Take a Dive in the Bermuda Triangle

Written by on October 23, 2013 in Other News

Halloween is right around the corner but instead of trick-or-treating, how about going on a mysterious SCUBA diving adventure?

Diver at Bimini Road.

Diver at Bimini Road. Photo credit: Michael Lawrence.

Despite what geologists and physical oceanographers say, some believe that the uniquely formed stones off the coast of Bimini are a path leading to the lost city of Atlantis. But Bimini Road isn’t the only mysterious feature around the island.

Joining with Bimini Road is The Vortex, a “section of energy” northeast of the island where sometimes electronics fail and compasses spin. Could The Vortex be part of the legendary Bermuda Triangle? That’s going to be a hard question to prove, but it certainly fits the Triangle’s profile.

The undefined Bermuda Triangle covers about 500,000 square miles in the west part of the North Atlantic where ships, planes and people have allegedly disappeared without a trace and it has captured people’s imaginations for a long time.

Now, the Bimini Big Game Club Resort & Marina (BBGC) is offering daytrips to The Vortex so visitors can spend a full day snorkeling and diving in the mysterious spot. So far, more than five groups have booked the Bimini Vortex Dive in 2013 and 2014.

“I can’t even begin to explain the Bimini Vortex,” said Diana Weber, Director of Sales and Marketing for BBGC. “I do know it does sometimes have an effect on electronics and divers who have encountered dolphins tell us stories of how they approach quickly and make face-to-face contact.”

Aerial Shot of Bimini Courtesy of the Bimini Big Game Club Resort & Marina.

Aerial Shot of Bimini Courtesy of the Bimini Big Game Club Resort & Marina.

Now for the science.

It might be a fun adventure and perhaps dolphins are much more curious in that area, but is there any evidence that the Bermuda Triangle actually exists? Not really.

The National Oceanic and Atmospheric Administration (NOAA), the U.S. Military and the U.S. Geological Survey all deny its existence. In a list of FAQs, the U.S. Coast Guard states that it has done a thorough review of aircraft and vessel losses in the area and “does not recognize the existence of the so-called Bermuda Triangle as a geographic area of specific hazard to ships or planes.”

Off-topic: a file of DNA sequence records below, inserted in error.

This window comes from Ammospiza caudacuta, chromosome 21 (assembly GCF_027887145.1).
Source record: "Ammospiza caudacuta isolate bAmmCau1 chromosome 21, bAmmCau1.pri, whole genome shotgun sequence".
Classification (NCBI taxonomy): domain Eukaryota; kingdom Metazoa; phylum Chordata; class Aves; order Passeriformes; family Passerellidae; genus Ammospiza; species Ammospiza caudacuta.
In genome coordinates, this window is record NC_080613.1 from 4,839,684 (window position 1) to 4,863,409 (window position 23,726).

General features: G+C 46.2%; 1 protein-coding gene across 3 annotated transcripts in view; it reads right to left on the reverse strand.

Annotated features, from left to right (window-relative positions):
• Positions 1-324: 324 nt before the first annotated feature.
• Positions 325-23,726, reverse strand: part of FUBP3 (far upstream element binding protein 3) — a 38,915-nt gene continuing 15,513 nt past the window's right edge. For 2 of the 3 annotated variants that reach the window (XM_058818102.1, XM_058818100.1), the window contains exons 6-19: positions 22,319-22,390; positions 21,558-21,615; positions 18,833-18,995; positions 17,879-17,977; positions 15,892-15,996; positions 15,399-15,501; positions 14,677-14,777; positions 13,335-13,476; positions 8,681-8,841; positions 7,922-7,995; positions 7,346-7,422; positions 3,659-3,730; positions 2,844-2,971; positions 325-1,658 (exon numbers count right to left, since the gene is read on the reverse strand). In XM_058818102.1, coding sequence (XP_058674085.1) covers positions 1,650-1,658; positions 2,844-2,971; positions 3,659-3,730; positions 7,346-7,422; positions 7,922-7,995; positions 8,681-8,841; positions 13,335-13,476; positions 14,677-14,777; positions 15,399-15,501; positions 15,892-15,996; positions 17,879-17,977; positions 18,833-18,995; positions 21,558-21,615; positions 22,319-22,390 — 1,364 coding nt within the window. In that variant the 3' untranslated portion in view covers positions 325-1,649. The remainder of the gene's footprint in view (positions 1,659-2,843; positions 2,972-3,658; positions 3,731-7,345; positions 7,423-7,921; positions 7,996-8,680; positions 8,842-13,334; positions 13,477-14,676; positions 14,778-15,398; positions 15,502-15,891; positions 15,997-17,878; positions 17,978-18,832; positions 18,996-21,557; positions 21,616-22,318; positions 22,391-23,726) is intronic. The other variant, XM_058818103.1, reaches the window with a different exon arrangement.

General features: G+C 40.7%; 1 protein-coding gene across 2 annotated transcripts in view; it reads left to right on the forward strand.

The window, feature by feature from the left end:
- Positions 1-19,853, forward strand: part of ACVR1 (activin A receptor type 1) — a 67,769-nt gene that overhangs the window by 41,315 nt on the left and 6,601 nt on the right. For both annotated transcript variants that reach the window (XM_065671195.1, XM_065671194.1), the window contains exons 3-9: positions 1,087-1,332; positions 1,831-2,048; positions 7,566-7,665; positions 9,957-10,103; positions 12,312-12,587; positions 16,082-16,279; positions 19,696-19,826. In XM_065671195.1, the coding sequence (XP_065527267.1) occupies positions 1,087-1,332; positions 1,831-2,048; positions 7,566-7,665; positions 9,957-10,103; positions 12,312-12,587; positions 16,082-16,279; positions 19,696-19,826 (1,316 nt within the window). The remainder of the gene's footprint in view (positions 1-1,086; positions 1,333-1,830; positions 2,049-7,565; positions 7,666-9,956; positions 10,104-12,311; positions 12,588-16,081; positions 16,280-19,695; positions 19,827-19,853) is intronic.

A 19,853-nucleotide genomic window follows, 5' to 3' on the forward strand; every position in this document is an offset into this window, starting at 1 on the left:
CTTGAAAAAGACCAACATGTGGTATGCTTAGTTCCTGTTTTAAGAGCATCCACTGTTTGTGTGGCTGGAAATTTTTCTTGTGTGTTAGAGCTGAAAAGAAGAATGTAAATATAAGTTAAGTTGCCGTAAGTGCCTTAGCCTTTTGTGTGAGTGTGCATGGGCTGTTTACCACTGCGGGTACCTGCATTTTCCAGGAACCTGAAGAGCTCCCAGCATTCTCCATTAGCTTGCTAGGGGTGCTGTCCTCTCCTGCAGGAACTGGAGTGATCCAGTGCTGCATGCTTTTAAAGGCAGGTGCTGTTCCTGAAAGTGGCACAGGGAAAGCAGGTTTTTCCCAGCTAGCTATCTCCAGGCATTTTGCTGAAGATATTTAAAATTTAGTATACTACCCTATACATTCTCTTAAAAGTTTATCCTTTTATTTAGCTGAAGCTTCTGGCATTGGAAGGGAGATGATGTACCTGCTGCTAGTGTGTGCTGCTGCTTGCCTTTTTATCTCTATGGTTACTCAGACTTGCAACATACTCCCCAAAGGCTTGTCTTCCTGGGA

So if it’s not magical or mystical, what causes the ‘unexplained’ disappearances?

According to NOAA, environmental considerations account for most incidents:

  • Bad weather. The majority of Atlantic tropical storms and hurricanes pass through the Bermuda Triangle and bad weather before the storm can cause problems. Additionally, the Gulf Stream, a strong current to begin with, can sometimes cause rapid, violent changes in weather.
  • Navigation errors. There are many islands in the Caribbean Sea and some create areas of shallow water that can cause problems for ships.
Unofficial boundaries of the Bermuda Triangle.

Unofficial boundaries of the Bermuda Triangle. Photo credit: NOAA.

Know of any other fun underwater mysteries? Tell us in the comments section below so we can include it in next week’s Halloween post!

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Copyright © 2013 by Marine Science Today, a publication of Marine Science Today LLC.

About the Author

About the Author: Emily Tripp is the Publisher and Editor of MarineScienceToday.com. She holds marine science and biology degrees from the University of Miami's Rosenstiel School of Marine and Atmospheric Science and a Master of Advanced Studies degree in Marine Biodiversity and Conservation from Scripps Institution of Oceanography. When she's not writing about marine science, she's probably running around outside or playing with her dog. .


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